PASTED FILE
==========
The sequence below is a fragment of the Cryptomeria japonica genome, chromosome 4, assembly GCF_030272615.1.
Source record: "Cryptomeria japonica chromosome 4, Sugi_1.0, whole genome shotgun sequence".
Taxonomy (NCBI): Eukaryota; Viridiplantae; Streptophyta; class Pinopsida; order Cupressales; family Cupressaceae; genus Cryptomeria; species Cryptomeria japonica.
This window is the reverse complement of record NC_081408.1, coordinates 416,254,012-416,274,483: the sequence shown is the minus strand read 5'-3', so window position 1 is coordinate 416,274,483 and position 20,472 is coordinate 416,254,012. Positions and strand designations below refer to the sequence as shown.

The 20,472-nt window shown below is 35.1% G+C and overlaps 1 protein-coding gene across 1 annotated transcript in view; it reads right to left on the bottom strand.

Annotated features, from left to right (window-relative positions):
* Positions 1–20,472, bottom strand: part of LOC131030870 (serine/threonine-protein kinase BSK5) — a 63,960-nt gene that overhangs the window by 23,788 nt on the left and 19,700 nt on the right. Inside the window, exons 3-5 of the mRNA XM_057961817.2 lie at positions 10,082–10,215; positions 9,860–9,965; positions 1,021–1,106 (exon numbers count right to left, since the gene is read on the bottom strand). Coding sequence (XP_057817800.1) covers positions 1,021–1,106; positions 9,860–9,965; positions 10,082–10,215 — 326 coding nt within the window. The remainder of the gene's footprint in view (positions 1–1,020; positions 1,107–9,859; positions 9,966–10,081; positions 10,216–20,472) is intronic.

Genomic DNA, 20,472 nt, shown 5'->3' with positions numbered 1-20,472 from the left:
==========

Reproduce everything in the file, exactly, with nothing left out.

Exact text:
The sequence below is a fragment of the Cryptomeria japonica genome, chromosome 4, assembly GCF_030272615.1.
Source record: "Cryptomeria japonica chromosome 4, Sugi_1.0, whole genome shotgun sequence".
Taxonomy (NCBI): Eukaryota; Viridiplantae; Streptophyta; class Pinopsida; order Cupressales; family Cupressaceae; genus Cryptomeria; species Cryptomeria japonica.
This window is the reverse complement of record NC_081408.1, coordinates 416,254,012-416,274,483: the sequence shown is the minus strand read 5'-3', so window position 1 is coordinate 416,274,483 and position 20,472 is coordinate 416,254,012. Positions and strand designations below refer to the sequence as shown.

The 20,472-nt window shown below is 35.1% G+C and overlaps 1 protein-coding gene across 1 annotated transcript in view; it reads right to left on the bottom strand.

Annotated features, from left to right (window-relative positions):
* Positions 1–20,472, bottom strand: part of LOC131030870 (serine/threonine-protein kinase BSK5) — a 63,960-nt gene that overhangs the window by 23,788 nt on the left and 19,700 nt on the right. Inside the window, exons 3-5 of the mRNA XM_057961817.2 lie at positions 10,082–10,215; positions 9,860–9,965; positions 1,021–1,106 (exon numbers count right to left, since the gene is read on the bottom strand). Coding sequence (XP_057817800.1) covers positions 1,021–1,106; positions 9,860–9,965; positions 10,082–10,215 — 326 coding nt within the window. The remainder of the gene's footprint in view (positions 1–1,020; positions 1,107–9,859; positions 9,966–10,081; positions 10,216–20,472) is intronic.

Genomic DNA, 20,472 nt, shown 5'->3' with positions numbered 1-20,472 from the left: